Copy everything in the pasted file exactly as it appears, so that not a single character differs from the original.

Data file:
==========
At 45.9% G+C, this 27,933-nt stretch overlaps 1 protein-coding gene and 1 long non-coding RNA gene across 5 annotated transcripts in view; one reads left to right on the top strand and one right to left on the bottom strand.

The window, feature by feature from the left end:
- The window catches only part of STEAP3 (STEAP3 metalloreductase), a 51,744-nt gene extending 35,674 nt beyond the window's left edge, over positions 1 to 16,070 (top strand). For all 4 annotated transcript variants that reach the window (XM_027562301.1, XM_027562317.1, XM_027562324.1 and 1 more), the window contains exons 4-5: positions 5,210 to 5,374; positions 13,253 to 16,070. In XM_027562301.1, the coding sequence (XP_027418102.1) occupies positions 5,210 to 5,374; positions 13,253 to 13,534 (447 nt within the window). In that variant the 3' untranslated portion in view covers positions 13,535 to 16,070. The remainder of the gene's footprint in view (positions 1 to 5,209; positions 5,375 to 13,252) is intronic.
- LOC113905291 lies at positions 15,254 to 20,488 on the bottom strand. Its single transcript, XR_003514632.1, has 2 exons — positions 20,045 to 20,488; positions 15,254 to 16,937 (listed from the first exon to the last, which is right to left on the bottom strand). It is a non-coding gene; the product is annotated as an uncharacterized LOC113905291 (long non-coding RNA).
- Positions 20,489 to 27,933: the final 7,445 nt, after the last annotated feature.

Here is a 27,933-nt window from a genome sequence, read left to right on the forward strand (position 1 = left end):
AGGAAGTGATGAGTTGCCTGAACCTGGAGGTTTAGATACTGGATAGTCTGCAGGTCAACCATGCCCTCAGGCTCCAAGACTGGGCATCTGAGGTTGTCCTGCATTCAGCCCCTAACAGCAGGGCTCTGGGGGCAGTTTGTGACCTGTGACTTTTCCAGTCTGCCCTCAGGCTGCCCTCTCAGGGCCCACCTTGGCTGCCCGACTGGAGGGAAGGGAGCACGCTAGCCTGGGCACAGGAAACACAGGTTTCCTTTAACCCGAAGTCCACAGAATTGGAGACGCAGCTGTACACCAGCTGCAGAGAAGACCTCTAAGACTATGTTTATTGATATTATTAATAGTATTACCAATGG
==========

At 45.9% G+C, this 27,933-nt stretch overlaps 1 protein-coding gene and 1 long non-coding RNA gene across 5 annotated transcripts in view; one reads left to right on the top strand and one right to left on the bottom strand.

The window, feature by feature from the left end:
- The window catches only part of STEAP3 (STEAP3 metalloreductase), a 51,744-nt gene extending 35,674 nt beyond the window's left edge, over positions 1 to 16,070 (top strand). For all 4 annotated transcript variants that reach the window (XM_027562301.1, XM_027562317.1, XM_027562324.1 and 1 more), the window contains exons 4-5: positions 5,210 to 5,374; positions 13,253 to 16,070. In XM_027562301.1, the coding sequence (XP_027418102.1) occupies positions 5,210 to 5,374; positions 13,253 to 13,534 (447 nt within the window). In that variant the 3' untranslated portion in view covers positions 13,535 to 16,070. The remainder of the gene's footprint in view (positions 1 to 5,209; positions 5,375 to 13,252) is intronic.
- LOC113905291 lies at positions 15,254 to 20,488 on the bottom strand. Its single transcript, XR_003514632.1, has 2 exons — positions 20,045 to 20,488; positions 15,254 to 16,937 (listed from the first exon to the last, which is right to left on the bottom strand). It is a non-coding gene; the product is annotated as an uncharacterized LOC113905291 (long non-coding RNA).
- Positions 20,489 to 27,933: the final 7,445 nt, after the last annotated feature.

Here is a 27,933-nt window from a genome sequence, read left to right on the forward strand (position 1 = left end):
AGGAAGTGATGAGTTGCCTGAACCTGGAGGTTTAGATACTGGATAGTCTGCAGGTCAACCATGCCCTCAGGCTCCAAGACTGGGCATCTGAGGTTGTCCTGCATTCAGCCCCTAACAGCAGGGCTCTGGGGGCAGTTTGTGACCTGTGACTTTTCCAGTCTGCCCTCAGGCTGCCCTCTCAGGGCCCACCTTGGCTGCCCGACTGGAGGGAAGGGAGCACGCTAGCCTGGGCACAGGAAACACAGGTTTCCTTTAACCCGAAGTCCACAGAATTGGAGACGCAGCTGTACACCAGCTGCAGAGAAGACCTCTAAGACTATGTTTATTGATATTATTAATAGTATTACCAATGG